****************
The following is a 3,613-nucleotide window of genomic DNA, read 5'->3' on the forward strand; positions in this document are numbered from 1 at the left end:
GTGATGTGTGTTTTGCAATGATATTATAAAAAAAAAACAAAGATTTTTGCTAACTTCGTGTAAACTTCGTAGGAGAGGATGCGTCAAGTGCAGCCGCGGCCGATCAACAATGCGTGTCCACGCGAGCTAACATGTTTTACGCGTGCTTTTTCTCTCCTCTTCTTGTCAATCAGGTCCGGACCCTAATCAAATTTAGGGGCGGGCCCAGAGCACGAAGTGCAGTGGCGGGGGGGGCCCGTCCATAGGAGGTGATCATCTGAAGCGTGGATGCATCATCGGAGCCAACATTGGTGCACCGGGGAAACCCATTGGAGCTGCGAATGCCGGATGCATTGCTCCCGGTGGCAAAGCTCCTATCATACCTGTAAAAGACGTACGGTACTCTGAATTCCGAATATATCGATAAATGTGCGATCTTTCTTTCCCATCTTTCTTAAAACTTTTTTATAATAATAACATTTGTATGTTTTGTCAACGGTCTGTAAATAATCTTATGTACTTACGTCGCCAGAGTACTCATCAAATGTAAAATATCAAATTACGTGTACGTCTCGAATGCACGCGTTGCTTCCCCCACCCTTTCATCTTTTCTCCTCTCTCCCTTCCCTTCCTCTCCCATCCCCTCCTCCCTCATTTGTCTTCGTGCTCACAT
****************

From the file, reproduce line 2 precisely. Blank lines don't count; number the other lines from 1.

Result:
GTGATGTGTGTTTTGCAATGATATTATAAAAAAAAAACAAAGATTTTTGCTAACTTCGTGTAAACTTCGTAGGAGAGGATGCGTCAAGTGCAGCCGCGGCCGATCAACAATGCGTGTCCACGCGAGCTAACATGTTTTACGCGTGCTTTTTCTCTCCTCTTCTTGTCAATCAGGTCCGGACCCTAATCAAATTTAGGGGCGGGCCCAGAGCACGAAGTGCAGTGGCGGGGGGGGCCCGTCCATAGGAGGTGATCATCTGAAGCGTGGATGCATCATCGGAGCCAACATTGGTGCACCGGGGAAACCCATTGGAGCTGCGAATGCCGGATGCATTGCTCCCGGTGGCAAAGCTCCTATCATACCTGTAAAAGACGTACGGTACTCTGAATTCCGAATATATCGATAAATGTGCGATCTTTCTTTCCCATCTTTCTTAAAACTTTTTTATAATAATAACATTTGTATGTTTTGTCAACGGTCTGTAAATAATCTTATGTACTTACGTCGCCAGAGTACTCATCAAATGTAAAATATCAAATTACGTGTACGTCTCGAATGCACGCGTTGCTTCCCCCACCCTTTCATCTTTTCTCCTCTCTCCCTTCCCTTCCTCTCCCATCCCCTCCTCCCTCATTTGTCTTCGTGCTCACAT